And it will also reduce the issuance of wealth management products (WMPs). These high-yielding products are often sold by banks off their balance sheet as a means to finance construction and infrastructure projects. While these WMPs come with the risk of default, banks have historically backed these products, paying the principal and interest on WMPs by issuing new ones. This has left many mid-tier banks stuck in a cycle whereby they funnel liquidity off their balance sheet to meet their payment obligations rather than use the capital for more productive lending, to small-to-medium-sized enterprises, for example.

If these products disappeared and were replaced by high yield bonds issued by real estate companies in the CSRC-regulated corporate debt market, these costly obligations for banks would also dissolve away.

The trick, however, is not to throw open the doors to any and all property developers. This would not only be chaotic for investors, who could be inundated with new issues that require a lot of credit research, but would undo much of the good created by regulators closing the market to these companies in the first place.

Rather, China shouldn’t be afraid to give the companies that are most worthy of the capital access to both the debt and equities markets. These companies – many of which have already proven to be appealing credits in the offshore market, complete with credit ratings and transparent financial records – should be able to raise capital as needed, provided that they are using the cash for the right reasons.

The ‘right reasons’ include financing for social and affordable housing, rather than meaningless commercial space that may never be fully occupied. There should be an application process where regulators decide whether a developer qualifies to issue debt or equity placements based on their projects, and monitor their activity to ensure the funds are being properly used. This should help boost infrastructure development in areas that the State Council prefers to target, and gives investors a high yield choice that isn’t a WMP.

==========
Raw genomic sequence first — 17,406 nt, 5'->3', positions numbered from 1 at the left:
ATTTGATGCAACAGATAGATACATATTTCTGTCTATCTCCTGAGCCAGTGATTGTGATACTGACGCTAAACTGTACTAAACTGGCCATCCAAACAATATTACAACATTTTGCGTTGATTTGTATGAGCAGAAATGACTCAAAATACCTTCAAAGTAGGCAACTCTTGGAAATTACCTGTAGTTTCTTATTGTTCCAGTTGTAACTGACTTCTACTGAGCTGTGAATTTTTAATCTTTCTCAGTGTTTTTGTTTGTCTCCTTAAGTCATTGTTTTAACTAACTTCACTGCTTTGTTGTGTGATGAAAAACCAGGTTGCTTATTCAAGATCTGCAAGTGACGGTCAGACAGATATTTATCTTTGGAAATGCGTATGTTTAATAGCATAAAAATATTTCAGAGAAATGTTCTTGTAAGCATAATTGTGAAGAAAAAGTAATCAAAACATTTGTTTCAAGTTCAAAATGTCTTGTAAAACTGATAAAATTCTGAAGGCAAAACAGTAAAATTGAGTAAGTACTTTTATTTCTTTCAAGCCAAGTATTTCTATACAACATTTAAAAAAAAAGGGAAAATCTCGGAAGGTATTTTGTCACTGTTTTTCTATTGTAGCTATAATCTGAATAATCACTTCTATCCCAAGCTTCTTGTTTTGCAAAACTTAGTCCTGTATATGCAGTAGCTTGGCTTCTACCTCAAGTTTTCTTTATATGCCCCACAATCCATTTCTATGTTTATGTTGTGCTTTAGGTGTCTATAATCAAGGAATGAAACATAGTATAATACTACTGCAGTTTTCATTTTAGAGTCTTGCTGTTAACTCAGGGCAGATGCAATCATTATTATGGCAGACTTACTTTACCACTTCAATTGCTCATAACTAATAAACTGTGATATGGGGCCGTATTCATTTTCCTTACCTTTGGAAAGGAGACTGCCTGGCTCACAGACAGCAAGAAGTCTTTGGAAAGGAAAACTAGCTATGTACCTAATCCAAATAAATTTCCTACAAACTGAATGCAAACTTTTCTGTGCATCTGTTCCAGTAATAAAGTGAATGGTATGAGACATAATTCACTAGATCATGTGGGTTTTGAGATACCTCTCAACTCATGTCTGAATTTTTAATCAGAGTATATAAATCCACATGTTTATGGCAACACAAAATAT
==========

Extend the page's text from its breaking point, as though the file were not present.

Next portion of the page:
This would also bring names such as China Overseas Land & Investment, China Resources Land, Country Garden and Guangzhou R&F Properties back to the onshore capital markets arena. As these companies are among the best picks by analysts, it’s possible that their presence onshore will serve as a strong model for other companies hoping to make their own foray into the market, and will certainly attract investors seeking diversity.

In short, allowing these companies to participate in the capital markets can promote capital market development, and give investors more choices. It will also lead to the development of important infrastructure which supports the government’s urbanisation plans – all while shrinking China’s shadow banking sector and promoting GDP growth. It’s not an obvious win-win for China, but opening the market would certainly be helpful in many key areas.

Instead of deliberating, China should act.

  • 07 Aug 2013